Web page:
The creation of Disney's best-loved characters was intensely meticulous. The exhibit for Snow White and the Seven Dwarfs shows obsessively detailed composition: animation notes specifying that Sleepy has the longest beard of his cohort, while Bashful is pigeon-toed with high and prominent shoulders; for Grumpy, various sketches represent body poses that are "characteristic of a grumpy attitude." Designs show how Doc's cheeks react to his mouth when his face emotes, and how Sneezy sneezes in four stages. Five of the dwarfs (all but Dopey and Sneezy) have no necks.
Letters, memos, and telegrams trace Disney's day-to-day challenges and ambitions. And, of course, there's no stinting on Disneyana: From the very beginning, capitalizing on Mickey Mouse's popularity in the early 1930s, Disney mastered the art of the franchised tie-in. Museum displays feature clocks, watches, stuffed Mickeys, telephones, tricycles, toothbrushes, cut-out books, piggy banks, playing cards, records, sheet music, and figurines.
Engaging exhibitions like a big, eye-catching shelf of paint jars and a station where visitors can synchronize sound effects demonstrate how Disney broke new ground in terms of color, music, motion, and aesthetics—it's like being in the workshop as the art emerges. Increasingly sophisticated cameras mirror the films' technical advances. The famous multiplane camera, a massive machine invented for Snow White, takes up two floors: Five different levels, each with a separate lighting system, move independently up and down on a crane so that as the camera moves through the shot, it approaches and passes some scenic elements while others remain in the background, producing an impression of depth that was impossible with a flat camera table. An underwater camera, designed for 20,000 Leagues Under the Sea, contains a miniature air tank to equalize the pressure inside and outside of the housing so it wouldn't leak.
The entrance hall presents 26 of Disney's 32 Oscar trophies (the one for Snow White includes seven little statuettes on a staircase) and a passel of other awards, including the Cannes Film Festival Grand Prize (for Dumbo), the Presidential Medal of Freedom, honorary degrees from Harvard and Yale, and a commendation from the American Automobile Association in appreciation of Disney's contributions to traffic safety (for the 1965 short Freewayphobia: The Art of Driving the Super Highway, in which Goofy demonstrates the right and wrong ways to navigate the expressway).
A curatorial evenhandedness informs the account, brief but accurate, of the studio's bitter 1941 animators' strike, and Disney's unfortunate testimony before the House Un-American Activities Committee, in 1947. Some aspects of Disney's life story are underplayed, such as the continual anxieties and pressures from bankers that Walt and his brother Roy, the company's co-founder, suffered as they expanded their business; that material is detailed in Neal Gabler's masterly biography, Walt Disney: The Triumph of the American Imagination (Knopf, 2006). And I didn't notice any photos of Disney with a cigarette, though he was a constant smoker.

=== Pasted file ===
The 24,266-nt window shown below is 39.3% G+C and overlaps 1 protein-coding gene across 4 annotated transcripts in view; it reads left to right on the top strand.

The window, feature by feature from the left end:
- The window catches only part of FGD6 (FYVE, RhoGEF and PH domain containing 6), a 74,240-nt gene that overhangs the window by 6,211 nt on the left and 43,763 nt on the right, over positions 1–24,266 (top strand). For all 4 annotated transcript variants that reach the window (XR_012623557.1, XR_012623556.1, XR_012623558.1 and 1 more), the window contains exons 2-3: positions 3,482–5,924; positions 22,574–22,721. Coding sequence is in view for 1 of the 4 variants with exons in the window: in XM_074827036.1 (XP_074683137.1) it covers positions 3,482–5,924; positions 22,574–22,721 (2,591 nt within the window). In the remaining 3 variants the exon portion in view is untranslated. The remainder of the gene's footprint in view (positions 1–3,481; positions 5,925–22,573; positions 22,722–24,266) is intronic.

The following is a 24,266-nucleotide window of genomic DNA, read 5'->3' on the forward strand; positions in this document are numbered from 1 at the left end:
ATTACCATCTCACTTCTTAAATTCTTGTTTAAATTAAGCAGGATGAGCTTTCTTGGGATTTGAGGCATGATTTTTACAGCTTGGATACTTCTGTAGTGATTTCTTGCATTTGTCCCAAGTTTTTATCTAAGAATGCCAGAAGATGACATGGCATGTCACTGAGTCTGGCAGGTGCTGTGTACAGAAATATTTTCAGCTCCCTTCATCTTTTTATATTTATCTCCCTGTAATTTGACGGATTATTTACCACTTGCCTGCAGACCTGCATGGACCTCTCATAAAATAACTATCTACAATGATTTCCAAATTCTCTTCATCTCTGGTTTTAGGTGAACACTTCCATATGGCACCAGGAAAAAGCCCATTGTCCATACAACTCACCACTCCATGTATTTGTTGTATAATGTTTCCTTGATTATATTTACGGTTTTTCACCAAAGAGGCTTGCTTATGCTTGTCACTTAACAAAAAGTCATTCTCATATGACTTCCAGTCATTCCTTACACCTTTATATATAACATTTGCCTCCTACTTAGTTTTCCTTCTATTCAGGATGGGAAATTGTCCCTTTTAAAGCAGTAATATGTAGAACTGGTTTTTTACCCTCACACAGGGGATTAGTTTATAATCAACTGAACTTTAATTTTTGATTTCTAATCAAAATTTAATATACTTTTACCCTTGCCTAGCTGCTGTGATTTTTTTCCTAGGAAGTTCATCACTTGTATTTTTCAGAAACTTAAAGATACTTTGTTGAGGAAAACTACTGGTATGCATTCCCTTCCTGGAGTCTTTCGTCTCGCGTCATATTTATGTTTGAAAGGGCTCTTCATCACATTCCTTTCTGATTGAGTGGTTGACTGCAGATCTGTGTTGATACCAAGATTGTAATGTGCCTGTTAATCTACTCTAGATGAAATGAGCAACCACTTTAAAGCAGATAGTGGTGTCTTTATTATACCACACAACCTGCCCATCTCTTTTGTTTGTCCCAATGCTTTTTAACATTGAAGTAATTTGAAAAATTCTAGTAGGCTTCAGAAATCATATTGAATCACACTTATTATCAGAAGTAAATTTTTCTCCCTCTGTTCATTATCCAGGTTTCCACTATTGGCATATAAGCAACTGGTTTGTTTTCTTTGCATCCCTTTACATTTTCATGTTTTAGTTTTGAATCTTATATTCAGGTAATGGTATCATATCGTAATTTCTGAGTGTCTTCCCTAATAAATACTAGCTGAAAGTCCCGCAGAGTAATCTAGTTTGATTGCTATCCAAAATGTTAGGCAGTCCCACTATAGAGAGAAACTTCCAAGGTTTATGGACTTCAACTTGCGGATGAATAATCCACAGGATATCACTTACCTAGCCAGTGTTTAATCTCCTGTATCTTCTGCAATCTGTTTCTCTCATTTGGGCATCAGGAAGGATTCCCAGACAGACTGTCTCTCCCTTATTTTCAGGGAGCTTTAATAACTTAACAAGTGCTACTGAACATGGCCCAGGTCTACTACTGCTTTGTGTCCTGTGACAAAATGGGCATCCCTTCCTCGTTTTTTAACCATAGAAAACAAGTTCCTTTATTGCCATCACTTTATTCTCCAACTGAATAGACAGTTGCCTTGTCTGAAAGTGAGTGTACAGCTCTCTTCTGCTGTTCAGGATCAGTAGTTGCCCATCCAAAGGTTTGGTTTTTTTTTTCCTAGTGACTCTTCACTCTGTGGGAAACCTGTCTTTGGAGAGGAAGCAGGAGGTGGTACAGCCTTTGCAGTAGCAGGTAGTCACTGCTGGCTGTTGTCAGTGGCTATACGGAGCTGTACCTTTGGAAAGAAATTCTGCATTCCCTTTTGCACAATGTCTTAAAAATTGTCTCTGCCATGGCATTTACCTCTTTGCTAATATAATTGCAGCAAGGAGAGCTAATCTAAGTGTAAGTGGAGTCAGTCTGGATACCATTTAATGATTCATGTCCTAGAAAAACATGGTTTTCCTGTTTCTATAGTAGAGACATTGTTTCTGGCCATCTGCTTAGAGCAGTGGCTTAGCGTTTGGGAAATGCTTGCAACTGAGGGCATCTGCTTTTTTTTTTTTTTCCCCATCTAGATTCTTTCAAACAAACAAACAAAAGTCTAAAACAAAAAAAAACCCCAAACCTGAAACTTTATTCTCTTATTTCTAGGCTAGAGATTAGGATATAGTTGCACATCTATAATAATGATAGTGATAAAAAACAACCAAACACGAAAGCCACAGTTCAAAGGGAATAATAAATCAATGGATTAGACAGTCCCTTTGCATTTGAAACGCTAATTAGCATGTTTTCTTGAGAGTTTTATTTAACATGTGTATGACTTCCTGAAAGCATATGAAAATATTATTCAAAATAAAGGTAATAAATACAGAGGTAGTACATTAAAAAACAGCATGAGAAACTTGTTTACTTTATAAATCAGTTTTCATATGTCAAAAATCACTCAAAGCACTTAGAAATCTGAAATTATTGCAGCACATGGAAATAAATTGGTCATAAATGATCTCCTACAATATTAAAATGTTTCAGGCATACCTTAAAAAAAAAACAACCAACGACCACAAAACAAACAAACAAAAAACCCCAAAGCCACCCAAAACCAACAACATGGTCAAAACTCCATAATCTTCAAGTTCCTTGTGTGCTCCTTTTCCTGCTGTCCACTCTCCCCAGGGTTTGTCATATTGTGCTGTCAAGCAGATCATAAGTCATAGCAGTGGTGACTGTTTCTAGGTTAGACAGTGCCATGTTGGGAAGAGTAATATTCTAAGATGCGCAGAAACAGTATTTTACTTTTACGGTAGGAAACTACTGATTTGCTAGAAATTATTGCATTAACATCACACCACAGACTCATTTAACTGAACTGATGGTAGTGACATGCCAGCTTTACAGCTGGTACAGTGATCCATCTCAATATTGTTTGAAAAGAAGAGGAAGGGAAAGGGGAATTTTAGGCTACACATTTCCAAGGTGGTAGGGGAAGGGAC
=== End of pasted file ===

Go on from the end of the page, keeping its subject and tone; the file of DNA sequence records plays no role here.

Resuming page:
The museum overall does not challenge Disney's own self-creation narrative, in which he appears as "an American genius, a born tinkerer and inventor, like Henry Ford or Thomas Edison," with a dash of "the qualities of Horatio Alger (entrepreneurial determination) and Abraham Lincoln (humble origins and hard work)," writes Nicholas Sammond in Babes in Tomorrowland: Walt Disney and the Making of the American Child, 1930-1960 (Duke University Press, 2005).
Speaking of Lincoln, one of Disney's most dedicated projects was an "audio-animatronic" model of Honest Abe—a moving, speaking robot—developed for the 1964 World's Fair, schemes for which are on display here. It's not hard to imagine why Disney wanted to reanimate President Lincoln, to voice him for the present age. And while it was Royal Dano (a lanky actor often cast as Lincoln in films) whose words came out of the simultaneously futuristic and nostalgic mechanical figure, still, it must have seemed to Disney that he had himself (via his "imagineering") infused the 19th-century American icon with speech. Disney had actually voiced early versions of Mickey Mouse; he inscribed himself at the core of all the characters that were closest to his heart. In fact, Disney himself actually guides visitors through the museum, posthumously: On his television shows, he often discussed how he made his movies, and those clips are recycled here as first-person curation. (But that's as far as Walt's enduring presence goes. "He's not frozen," Benefield assured me.)